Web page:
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About a year ago, when I first started considering taking my kids out of public school, I wasn’t met with the kind of incredulous questioning that I expected after suggesting something so reckless and foolhardy.
For the most part people were excited and supportive and helpful.
Because shouldn’t kids like that want to keep their mouths shut and keep their opinions to themselves? Because no one tells them that the way God made them isn’t cool enough.
Dwija Borobia lives with her husband and their four (soon-to-be-five!
My friend Kim at Let Me Start By Saying wrote an essay that was featured on the Huffington Post.
It was about reading her five-year-old daughter's diary. She was worried she might find out that her daughter was sad or angry or hiding something. When my kids are teenagers, they will know that at any moment I can ask them to hand over their cell phones, laptops, whatever equipment they'll be carrying by then, so that I can see who they're talking to and what they're talking about.
If, on the other hand, they’re able to cultivate their interests, learn to be comfortable in their own quirky skin, encouraged to achieve as much as their little over-achieving hearts desire, they’ll enter adulthood with the confidence to continue on that path.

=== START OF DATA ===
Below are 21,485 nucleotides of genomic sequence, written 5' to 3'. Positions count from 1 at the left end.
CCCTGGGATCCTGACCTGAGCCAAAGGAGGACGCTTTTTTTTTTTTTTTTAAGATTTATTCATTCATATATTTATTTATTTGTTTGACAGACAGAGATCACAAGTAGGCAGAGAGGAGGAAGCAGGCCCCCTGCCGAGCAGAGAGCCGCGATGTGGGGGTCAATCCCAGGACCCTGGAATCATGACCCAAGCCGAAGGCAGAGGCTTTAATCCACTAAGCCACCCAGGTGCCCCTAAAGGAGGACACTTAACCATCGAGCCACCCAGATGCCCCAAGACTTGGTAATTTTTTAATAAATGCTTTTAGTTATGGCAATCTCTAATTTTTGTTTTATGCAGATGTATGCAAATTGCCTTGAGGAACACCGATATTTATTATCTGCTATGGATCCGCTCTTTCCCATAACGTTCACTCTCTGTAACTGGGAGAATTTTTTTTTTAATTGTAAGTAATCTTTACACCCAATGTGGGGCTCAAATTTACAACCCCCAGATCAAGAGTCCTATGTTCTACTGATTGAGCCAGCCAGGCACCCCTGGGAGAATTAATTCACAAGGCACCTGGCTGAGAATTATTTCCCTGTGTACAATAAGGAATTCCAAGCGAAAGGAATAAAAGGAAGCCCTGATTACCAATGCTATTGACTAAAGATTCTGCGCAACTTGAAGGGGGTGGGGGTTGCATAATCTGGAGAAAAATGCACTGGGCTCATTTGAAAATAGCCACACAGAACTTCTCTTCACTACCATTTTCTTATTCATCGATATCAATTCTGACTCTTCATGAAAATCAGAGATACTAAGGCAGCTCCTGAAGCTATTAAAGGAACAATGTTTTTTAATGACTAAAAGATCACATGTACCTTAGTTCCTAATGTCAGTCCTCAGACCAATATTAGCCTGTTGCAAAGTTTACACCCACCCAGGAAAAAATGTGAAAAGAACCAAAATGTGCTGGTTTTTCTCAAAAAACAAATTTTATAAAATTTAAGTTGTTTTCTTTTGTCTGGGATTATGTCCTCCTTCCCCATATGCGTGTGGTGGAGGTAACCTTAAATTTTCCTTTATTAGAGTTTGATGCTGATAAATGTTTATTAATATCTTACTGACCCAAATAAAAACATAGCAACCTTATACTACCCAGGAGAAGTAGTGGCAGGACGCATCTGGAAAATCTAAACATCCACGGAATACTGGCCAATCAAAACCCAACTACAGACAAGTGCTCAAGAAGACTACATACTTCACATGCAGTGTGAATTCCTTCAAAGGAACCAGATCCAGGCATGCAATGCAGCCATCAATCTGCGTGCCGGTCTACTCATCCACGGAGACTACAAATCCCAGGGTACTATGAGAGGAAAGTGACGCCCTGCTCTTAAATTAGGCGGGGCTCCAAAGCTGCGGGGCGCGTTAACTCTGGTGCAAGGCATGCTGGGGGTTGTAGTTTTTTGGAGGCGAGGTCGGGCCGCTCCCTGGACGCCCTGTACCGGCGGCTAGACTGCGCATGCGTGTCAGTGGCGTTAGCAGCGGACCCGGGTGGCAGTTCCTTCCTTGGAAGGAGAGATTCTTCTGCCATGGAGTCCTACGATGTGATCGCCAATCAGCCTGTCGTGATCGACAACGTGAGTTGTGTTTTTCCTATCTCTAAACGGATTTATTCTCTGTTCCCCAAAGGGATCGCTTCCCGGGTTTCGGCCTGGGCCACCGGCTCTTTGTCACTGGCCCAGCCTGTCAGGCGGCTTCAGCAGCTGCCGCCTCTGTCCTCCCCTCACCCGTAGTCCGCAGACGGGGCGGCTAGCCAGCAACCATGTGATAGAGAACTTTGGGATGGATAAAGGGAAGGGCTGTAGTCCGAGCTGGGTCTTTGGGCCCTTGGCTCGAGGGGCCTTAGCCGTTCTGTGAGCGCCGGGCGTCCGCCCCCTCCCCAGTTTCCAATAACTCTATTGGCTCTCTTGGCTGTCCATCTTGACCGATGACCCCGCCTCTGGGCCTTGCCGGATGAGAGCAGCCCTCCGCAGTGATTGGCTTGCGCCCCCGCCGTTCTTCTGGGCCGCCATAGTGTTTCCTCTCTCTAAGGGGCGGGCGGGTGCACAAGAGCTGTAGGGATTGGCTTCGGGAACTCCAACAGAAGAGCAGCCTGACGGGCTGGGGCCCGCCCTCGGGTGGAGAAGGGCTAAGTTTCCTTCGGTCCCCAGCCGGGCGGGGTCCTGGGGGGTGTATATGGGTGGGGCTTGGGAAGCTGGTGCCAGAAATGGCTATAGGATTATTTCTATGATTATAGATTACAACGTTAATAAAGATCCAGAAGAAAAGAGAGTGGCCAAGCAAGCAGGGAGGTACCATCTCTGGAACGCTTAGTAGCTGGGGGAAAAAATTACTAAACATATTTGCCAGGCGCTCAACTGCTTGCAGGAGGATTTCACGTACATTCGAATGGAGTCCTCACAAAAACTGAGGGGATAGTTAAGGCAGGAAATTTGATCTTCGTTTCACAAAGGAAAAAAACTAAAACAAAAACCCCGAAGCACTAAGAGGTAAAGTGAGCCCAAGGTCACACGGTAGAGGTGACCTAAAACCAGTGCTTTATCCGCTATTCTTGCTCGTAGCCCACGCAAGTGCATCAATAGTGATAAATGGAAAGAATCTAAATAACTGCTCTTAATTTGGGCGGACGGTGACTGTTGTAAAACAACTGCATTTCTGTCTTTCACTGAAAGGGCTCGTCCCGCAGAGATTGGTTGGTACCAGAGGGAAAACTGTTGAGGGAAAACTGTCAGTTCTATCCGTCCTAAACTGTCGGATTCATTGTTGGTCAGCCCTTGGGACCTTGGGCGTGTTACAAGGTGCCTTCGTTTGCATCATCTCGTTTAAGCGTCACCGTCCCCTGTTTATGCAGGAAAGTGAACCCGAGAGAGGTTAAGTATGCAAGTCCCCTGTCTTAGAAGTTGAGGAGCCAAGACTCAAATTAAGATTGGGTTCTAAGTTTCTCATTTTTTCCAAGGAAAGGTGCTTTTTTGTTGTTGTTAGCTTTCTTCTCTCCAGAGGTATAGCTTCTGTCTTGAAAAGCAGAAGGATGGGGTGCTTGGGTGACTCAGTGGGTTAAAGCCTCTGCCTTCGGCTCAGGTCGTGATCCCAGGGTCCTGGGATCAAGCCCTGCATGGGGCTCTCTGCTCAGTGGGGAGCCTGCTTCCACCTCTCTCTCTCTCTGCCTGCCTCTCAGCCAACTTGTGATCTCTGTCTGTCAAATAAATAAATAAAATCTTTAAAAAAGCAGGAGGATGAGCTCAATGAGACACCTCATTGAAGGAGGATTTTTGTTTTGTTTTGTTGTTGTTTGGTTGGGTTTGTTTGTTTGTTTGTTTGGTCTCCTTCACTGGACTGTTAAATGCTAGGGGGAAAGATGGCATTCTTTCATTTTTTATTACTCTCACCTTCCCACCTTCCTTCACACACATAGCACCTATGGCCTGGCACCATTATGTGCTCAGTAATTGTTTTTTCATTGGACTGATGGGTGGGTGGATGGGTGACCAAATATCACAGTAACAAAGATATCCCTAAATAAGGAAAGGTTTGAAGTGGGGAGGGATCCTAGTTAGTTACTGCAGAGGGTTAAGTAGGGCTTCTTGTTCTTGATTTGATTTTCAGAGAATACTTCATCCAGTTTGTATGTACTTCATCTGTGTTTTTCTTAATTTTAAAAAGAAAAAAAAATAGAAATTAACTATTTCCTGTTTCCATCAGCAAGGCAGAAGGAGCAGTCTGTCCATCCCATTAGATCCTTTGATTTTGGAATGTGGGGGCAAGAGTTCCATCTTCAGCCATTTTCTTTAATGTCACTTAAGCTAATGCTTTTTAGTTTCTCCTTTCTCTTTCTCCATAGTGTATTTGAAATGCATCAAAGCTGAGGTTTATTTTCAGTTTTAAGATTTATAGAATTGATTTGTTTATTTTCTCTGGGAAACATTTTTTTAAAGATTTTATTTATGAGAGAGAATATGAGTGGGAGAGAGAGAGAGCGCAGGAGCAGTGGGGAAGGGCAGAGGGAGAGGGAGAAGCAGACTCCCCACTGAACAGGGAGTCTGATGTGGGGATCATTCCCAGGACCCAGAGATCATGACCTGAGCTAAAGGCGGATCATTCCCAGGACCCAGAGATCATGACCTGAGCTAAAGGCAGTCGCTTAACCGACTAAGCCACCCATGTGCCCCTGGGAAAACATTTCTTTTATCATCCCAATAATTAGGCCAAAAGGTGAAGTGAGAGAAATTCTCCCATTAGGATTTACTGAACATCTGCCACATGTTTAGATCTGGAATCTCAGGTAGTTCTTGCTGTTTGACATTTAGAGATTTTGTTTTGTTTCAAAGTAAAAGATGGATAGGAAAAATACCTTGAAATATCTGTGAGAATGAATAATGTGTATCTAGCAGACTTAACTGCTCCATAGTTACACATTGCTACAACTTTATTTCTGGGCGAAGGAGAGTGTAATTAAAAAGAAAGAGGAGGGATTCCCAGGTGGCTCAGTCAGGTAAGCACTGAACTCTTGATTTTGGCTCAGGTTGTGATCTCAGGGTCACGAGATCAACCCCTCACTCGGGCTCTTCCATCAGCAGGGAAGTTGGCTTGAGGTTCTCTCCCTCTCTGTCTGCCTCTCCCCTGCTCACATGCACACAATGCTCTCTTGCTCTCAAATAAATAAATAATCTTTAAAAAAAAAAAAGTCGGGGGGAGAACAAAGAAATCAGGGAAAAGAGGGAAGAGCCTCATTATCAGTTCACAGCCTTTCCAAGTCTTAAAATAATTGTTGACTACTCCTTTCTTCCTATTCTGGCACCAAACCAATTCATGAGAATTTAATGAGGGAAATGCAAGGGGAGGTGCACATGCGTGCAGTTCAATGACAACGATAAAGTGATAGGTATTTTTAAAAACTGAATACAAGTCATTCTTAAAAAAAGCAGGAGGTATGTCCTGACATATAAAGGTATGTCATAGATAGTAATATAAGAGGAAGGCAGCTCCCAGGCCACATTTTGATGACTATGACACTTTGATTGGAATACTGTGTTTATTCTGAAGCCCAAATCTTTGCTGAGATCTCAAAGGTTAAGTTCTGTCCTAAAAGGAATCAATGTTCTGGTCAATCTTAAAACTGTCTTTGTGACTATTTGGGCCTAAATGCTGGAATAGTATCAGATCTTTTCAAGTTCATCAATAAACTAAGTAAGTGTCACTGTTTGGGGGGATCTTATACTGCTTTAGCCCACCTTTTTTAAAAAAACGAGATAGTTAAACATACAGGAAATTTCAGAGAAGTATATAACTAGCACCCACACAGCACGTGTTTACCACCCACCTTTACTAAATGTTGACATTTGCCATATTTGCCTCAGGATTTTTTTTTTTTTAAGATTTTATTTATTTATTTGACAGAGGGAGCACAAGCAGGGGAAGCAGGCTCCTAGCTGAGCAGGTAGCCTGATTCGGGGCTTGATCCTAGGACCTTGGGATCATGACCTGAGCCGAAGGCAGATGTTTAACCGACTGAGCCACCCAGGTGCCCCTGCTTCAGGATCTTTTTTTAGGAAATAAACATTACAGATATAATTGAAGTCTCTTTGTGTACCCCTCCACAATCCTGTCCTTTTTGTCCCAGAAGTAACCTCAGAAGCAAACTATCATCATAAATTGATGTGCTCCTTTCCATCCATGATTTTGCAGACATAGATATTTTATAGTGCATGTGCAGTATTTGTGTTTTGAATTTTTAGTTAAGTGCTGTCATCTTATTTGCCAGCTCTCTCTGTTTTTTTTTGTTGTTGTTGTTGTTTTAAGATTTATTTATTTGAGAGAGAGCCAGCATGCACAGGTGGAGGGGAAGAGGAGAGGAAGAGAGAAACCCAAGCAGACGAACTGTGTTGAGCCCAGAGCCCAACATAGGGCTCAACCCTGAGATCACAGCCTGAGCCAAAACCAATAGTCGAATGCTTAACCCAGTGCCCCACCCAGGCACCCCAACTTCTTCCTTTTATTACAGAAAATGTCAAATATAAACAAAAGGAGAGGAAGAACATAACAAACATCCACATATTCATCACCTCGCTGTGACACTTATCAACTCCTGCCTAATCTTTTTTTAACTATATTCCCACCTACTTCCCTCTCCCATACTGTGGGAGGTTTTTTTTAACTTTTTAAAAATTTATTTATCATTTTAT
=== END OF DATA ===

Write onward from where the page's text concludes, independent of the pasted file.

If they spend their whole childhood trying to be something they’re not or believing that what they are is weird and weird is bad, they’ll enter adulthood with those same perceptions, that same lack of self-confidence.And if someone else tries to tell you that any child of mine isn’t going to be at least a little weird no matter how they’re educated, they’ve lost their minds. Why is this perception of the weirdo homeschooler so pervasive? I mean what people mean when they say that homeschooled kids are annoying.Why is it that despite the clear academic achievement of most homeschooled students, the fear of them “acting like that one weirdo guy I knew when I was a kid” is enough to turn otherwise supportive folks against the idea? Same parents, same environment, same rules….completely different reactions from their children. I mean kids who ask too many questions and know too much information and like certain stuff and refuse to like other things and don’t care what other people think about their silly hobbies and their know-it-all-ness.The mother of the boy was doing her usual random search through her son's phone and came across the photos of a scantily clad young girl.She demanded to know who the girl was and her son told her.